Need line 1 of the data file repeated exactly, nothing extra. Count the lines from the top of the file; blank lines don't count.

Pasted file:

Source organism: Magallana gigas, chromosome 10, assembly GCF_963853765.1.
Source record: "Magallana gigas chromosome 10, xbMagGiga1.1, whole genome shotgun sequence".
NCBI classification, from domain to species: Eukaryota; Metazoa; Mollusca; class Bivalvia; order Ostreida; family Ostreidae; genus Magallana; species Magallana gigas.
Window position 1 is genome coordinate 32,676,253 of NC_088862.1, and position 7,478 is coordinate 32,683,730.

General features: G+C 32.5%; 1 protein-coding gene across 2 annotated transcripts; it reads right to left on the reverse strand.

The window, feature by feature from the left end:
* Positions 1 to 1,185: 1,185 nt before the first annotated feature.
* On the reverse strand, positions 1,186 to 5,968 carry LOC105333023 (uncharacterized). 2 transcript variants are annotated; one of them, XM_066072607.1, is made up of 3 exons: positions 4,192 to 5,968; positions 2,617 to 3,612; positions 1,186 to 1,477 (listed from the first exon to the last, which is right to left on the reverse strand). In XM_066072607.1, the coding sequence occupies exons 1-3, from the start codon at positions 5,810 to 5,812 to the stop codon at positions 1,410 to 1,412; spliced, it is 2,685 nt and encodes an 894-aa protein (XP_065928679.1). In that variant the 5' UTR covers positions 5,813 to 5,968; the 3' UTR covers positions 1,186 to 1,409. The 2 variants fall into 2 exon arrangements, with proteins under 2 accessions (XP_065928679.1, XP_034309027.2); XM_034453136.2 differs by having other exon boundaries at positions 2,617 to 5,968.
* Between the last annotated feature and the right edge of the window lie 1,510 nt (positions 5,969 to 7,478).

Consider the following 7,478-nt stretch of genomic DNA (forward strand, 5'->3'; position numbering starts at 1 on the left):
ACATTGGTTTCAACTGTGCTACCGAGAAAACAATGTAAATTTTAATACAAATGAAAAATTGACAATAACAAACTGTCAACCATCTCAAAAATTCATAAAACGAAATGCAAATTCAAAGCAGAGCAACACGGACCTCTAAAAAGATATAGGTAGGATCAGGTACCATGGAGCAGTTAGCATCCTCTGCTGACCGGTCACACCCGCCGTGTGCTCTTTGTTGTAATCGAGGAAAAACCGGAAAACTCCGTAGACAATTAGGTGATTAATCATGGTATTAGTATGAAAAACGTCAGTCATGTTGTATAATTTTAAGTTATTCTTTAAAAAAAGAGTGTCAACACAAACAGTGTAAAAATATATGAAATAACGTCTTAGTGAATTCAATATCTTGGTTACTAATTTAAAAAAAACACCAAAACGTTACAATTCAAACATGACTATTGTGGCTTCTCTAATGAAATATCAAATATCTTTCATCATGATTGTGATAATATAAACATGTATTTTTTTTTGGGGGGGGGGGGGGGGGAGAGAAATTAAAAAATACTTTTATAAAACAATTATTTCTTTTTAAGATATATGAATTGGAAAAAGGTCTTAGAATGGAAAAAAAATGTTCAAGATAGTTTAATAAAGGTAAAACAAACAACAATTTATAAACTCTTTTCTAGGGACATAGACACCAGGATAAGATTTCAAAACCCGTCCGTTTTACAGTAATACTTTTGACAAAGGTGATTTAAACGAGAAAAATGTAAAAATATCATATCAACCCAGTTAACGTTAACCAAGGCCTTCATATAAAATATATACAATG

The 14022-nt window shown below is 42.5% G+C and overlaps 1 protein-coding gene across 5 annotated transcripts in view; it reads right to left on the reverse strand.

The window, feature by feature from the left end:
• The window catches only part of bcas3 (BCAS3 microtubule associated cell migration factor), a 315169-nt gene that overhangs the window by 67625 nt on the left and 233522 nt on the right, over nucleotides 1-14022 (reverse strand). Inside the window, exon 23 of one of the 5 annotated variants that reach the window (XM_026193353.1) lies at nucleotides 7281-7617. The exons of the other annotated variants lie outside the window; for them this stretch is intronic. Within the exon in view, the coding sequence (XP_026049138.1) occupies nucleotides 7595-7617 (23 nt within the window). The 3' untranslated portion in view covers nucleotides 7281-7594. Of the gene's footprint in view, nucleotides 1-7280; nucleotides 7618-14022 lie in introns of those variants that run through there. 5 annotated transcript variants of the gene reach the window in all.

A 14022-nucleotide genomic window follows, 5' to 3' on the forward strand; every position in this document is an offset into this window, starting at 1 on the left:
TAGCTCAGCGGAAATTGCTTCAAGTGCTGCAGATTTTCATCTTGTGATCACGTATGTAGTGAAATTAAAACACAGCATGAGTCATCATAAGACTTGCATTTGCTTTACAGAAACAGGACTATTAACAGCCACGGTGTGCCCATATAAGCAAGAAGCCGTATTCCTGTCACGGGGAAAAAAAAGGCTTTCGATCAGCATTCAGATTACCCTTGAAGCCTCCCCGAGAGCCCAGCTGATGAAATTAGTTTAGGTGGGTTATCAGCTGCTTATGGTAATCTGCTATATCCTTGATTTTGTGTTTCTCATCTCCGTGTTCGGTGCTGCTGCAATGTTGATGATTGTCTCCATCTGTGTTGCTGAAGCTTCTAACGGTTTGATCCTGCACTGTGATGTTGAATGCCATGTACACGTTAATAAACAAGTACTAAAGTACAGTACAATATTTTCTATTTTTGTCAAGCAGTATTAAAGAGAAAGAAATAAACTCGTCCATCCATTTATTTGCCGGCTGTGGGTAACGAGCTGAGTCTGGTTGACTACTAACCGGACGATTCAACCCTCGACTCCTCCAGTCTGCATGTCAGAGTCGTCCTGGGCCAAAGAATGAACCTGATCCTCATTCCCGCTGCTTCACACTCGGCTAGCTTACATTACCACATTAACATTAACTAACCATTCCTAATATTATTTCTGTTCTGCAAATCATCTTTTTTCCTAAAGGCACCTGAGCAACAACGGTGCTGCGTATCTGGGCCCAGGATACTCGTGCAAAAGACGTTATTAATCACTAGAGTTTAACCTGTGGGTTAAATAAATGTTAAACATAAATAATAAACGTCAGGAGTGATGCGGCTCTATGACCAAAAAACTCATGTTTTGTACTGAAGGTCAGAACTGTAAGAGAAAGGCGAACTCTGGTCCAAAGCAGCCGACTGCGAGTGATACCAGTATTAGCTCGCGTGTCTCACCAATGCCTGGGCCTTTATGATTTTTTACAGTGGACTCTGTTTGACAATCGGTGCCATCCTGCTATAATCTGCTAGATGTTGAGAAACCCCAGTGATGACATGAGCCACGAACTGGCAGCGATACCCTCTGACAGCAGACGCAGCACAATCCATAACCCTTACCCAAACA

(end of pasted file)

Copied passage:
Source organism: Magallana gigas, chromosome 10, assembly GCF_963853765.1.